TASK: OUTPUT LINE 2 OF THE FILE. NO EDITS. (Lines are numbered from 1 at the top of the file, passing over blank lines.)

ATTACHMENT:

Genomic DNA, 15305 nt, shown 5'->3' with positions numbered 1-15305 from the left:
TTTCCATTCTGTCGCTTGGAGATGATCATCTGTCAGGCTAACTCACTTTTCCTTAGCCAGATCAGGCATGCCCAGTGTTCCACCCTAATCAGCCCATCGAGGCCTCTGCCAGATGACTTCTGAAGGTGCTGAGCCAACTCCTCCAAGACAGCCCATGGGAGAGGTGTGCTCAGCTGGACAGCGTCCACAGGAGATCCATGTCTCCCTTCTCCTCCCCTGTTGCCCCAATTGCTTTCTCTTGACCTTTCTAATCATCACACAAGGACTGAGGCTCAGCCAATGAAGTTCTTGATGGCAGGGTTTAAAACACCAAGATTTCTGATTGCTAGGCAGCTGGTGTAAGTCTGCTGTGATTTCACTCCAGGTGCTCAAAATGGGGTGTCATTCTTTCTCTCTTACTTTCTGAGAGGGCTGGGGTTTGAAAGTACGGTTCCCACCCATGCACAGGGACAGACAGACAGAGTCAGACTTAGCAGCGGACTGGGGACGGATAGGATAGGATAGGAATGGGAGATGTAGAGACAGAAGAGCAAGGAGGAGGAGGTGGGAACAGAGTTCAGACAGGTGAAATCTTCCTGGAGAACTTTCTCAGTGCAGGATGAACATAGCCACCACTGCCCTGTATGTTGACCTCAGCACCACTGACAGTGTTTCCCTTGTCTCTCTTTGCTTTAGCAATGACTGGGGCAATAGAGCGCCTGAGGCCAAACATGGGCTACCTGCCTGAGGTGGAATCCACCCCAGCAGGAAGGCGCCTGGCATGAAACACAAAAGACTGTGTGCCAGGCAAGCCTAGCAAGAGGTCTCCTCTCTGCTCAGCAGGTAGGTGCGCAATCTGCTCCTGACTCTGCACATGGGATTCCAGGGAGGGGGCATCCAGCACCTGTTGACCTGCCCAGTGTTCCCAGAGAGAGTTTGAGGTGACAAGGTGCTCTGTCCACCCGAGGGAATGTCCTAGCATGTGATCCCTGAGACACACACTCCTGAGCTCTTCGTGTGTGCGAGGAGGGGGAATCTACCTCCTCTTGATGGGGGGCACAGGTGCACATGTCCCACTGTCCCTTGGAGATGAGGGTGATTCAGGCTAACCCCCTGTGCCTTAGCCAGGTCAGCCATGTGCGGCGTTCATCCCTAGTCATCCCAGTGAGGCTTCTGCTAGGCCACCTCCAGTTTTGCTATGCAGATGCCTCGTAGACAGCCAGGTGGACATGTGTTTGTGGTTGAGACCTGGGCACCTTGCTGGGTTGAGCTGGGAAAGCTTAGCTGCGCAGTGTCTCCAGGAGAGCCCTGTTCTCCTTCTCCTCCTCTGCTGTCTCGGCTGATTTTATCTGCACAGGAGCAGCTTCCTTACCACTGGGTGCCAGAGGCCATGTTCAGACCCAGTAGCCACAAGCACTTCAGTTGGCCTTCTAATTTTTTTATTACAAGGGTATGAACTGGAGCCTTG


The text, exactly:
TTTCCATTCTGTCGCTTGGAGATGATCATCTGTCAGGCTAACTCACTTTTCCTTAGCCAGATCAGGCATGCCCAGTGTTCCACCCTAATCAGCCCATCGAGGCCTCTGCCAGATGACTTCTGAAGGTGCTGAGCCAACTCCTCCAAGACAGCCCATGGGAGAGGTGTGCTCAGCTGGACAGCGTCCACAGGAGATCCATGTCTCCCTTCTCCTCCCCTGTTGCCCCAATTGCTTTCTCTTGACCTTTCTAATCATCACACAAGGACTGAGGCTCAGCCAATGAAGTTCTTGATGGCAGGGTTTAAAACACCAAGATTTCTGATTGCTAGGCAGCTGGTGTAAGTCTGCTGTGATTTCACTCCAGGTGCTCAAAATGGGGTGTCATTCTTTCTCTCTTACTTTCTGAGAGGGCTGGGGTTTGAAAGTACGGTTCCCACCCATGCACAGGGACAGACAGACAGAGTCAGACTTAGCAGCGGACTGGGGACGGATAGGATAGGATAGGAATGGGAGATGTAGAGACAGAAGAGCAAGGAGGAGGAGGTGGGAACAGAGTTCAGACAGGTGAAATCTTCCTGGAGAACTTTCTCAGTGCAGGATGAACATAGCCACCACTGCCCTGTATGTTGACCTCAGCACCACTGACAGTGTTTCCCTTGTCTCTCTTTGCTTTAGCAATGACTGGGGCAATAGAGCGCCTGAGGCCAAACATGGGCTACCTGCCTGAGGTGGAATCCACCCCAGCAGGAAGGCGCCTGGCATGAAACACAAAAGACTGTGTGCCAGGCAAGCCTAGCAAGAGGTCTCCTCTCTGCTCAGCAGGTAGGTGCGCAATCTGCTCCTGACTCTGCACATGGGATTCCAGGGAGGGGGCATCCAGCACCTGTTGACCTGCCCAGTGTTCCCAGAGAGAGTTTGAGGTGACAAGGTGCTCTGTCCACCCGAGGGAATGTCCTAGCATGTGATCCCTGAGACACACACTCCTGAGCTCTTCGTGTGTGCGAGGAGGGGGAATCTACCTCCTCTTGATGGGGGGCACAGGTGCACATGTCCCACTGTCCCTTGGAGATGAGGGTGATTCAGGCTAACCCCCTGTGCCTTAGCCAGGTCAGCCATGTGCGGCGTTCATCCCTAGTCATCCCAGTGAGGCTTCTGCTAGGCCACCTCCAGTTTTGCTATGCAGATGCCTCGTAGACAGCCAGGTGGACATGTGTTTGTGGTTGAGACCTGGGCACCTTGCTGGGTTGAGCTGGGAAAGCTTAGCTGCGCAGTGTCTCCAGGAGAGCCCTGTTCTCCTTCTCCTCCTCTGCTGTCTCGGCTGATTTTATCTGCACAGGAGCAGCTTCCTTACCACTGGGTGCCAGAGGCCATGTTCAGACCCAGTAGCCACAAGCACTTCAGTTGGCCTTCTAATTTTTTTATTACAAGGGTATGAACTGGAGCCTTG